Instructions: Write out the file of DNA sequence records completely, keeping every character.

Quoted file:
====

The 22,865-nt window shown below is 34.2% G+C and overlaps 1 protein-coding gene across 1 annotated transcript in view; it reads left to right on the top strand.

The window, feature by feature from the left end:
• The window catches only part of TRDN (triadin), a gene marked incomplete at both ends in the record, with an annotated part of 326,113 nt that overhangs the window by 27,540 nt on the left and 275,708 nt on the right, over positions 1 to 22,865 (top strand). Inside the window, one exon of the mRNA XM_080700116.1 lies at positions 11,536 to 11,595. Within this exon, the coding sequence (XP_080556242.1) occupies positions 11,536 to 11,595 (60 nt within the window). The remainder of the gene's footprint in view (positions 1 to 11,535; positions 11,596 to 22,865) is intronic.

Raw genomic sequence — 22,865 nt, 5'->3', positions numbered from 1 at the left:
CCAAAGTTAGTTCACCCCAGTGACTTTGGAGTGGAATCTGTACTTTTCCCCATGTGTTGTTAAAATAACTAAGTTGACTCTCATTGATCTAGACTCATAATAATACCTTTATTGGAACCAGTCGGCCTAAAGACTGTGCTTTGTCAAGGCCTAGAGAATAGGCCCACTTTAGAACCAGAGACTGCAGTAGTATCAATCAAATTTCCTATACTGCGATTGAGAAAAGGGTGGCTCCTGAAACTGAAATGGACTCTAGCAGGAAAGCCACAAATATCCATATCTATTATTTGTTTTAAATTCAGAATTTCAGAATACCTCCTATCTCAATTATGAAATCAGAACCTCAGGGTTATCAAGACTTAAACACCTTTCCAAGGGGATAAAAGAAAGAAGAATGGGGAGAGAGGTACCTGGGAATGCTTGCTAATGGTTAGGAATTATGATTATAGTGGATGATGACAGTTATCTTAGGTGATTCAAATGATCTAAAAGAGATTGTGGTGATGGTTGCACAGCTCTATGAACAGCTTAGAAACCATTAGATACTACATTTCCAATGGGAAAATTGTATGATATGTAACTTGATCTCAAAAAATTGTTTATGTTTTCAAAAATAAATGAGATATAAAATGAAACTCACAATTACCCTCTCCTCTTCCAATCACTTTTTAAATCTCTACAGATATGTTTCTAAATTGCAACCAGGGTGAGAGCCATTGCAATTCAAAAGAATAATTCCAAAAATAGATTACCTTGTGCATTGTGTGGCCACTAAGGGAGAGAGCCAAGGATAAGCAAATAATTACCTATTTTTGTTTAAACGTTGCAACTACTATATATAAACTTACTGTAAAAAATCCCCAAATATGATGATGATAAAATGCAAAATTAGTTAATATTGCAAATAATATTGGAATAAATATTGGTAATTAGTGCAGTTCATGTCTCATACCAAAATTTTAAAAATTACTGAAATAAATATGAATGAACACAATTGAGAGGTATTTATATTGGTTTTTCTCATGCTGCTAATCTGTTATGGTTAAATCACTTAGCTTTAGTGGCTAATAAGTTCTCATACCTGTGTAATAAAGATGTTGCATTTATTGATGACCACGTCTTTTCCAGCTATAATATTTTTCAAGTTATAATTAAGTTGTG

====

The 22,865-nt window shown below is 34.2% G+C and overlaps 1 protein-coding gene across 1 annotated transcript in view; it reads left to right on the top strand.

The window, feature by feature from the left end:
• The window catches only part of TRDN (triadin), a gene marked incomplete at both ends in the record, with an annotated part of 326,113 nt that overhangs the window by 27,540 nt on the left and 275,708 nt on the right, over positions 1 to 22,865 (top strand). Inside the window, one exon of the mRNA XM_080700116.1 lies at positions 11,536 to 11,595. Within this exon, the coding sequence (XP_080556242.1) occupies positions 11,536 to 11,595 (60 nt within the window). The remainder of the gene's footprint in view (positions 1 to 11,535; positions 11,596 to 22,865) is intronic.

Raw genomic sequence — 22,865 nt, 5'->3', positions numbered from 1 at the left:
CCAAAGTTAGTTCACCCCAGTGACTTTGGAGTGGAATCTGTACTTTTCCCCATGTGTTGTTAAAATAACTAAGTTGACTCTCATTGATCTAGACTCATAATAATACCTTTATTGGAACCAGTCGGCCTAAAGACTGTGCTTTGTCAAGGCCTAGAGAATAGGCCCACTTTAGAACCAGAGACTGCAGTAGTATCAATCAAATTTCCTATACTGCGATTGAGAAAAGGGTGGCTCCTGAAACTGAAATGGACTCTAGCAGGAAAGCCACAAATATCCATATCTATTATTTGTTTTAAATTCAGAATTTCAGAATACCTCCTATCTCAATTATGAAATCAGAACCTCAGGGTTATCAAGACTTAAACACCTTTCCAAGGGGATAAAAGAAAGAAGAATGGGGAGAGAGGTACCTGGGAATGCTTGCTAATGGTTAGGAATTATGATTATAGTGGATGATGACAGTTATCTTAGGTGATTCAAATGATCTAAAAGAGATTGTGGTGATGGTTGCACAGCTCTATGAACAGCTTAGAAACCATTAGATACTACATTTCCAATGGGAAAATTGTATGATATGTAACTTGATCTCAAAAAATTGTTTATGTTTTCAAAAATAAATGAGATATAAAATGAAACTCACAATTACCCTCTCCTCTTCCAATCACTTTTTAAATCTCTACAGATATGTTTCTAAATTGCAACCAGGGTGAGAGCCATTGCAATTCAAAAGAATAATTCCAAAAATAGATTACCTTGTGCATTGTGTGGCCACTAAGGGAGAGAGCCAAGGATAAGCAAATAATTACCTATTTTTGTTTAAACGTTGCAACTACTATATATAAACTTACTGTAAAAAATCCCCAAATATGATGATGATAAAATGCAAAATTAGTTAATATTGCAAATAATATTGGAATAAATATTGGTAATTAGTGCAGTTCATGTCTCATACCAAAATTTTAAAAATTACTGAAATAAATATGAATGAACACAATTGAGAGGTATTTATATTGGTTTTTCTCATGCTGCTAATCTGTTATGGTTAAATCACTTAGCTTTAGTGGCTAATAAGTTCTCATACCTGTGTAATAAAGATGTTGCATTTATTGATGACCACGTCTTTTCCAGCTATAATATTTTTCAAGTTATAATTAAGTTGTG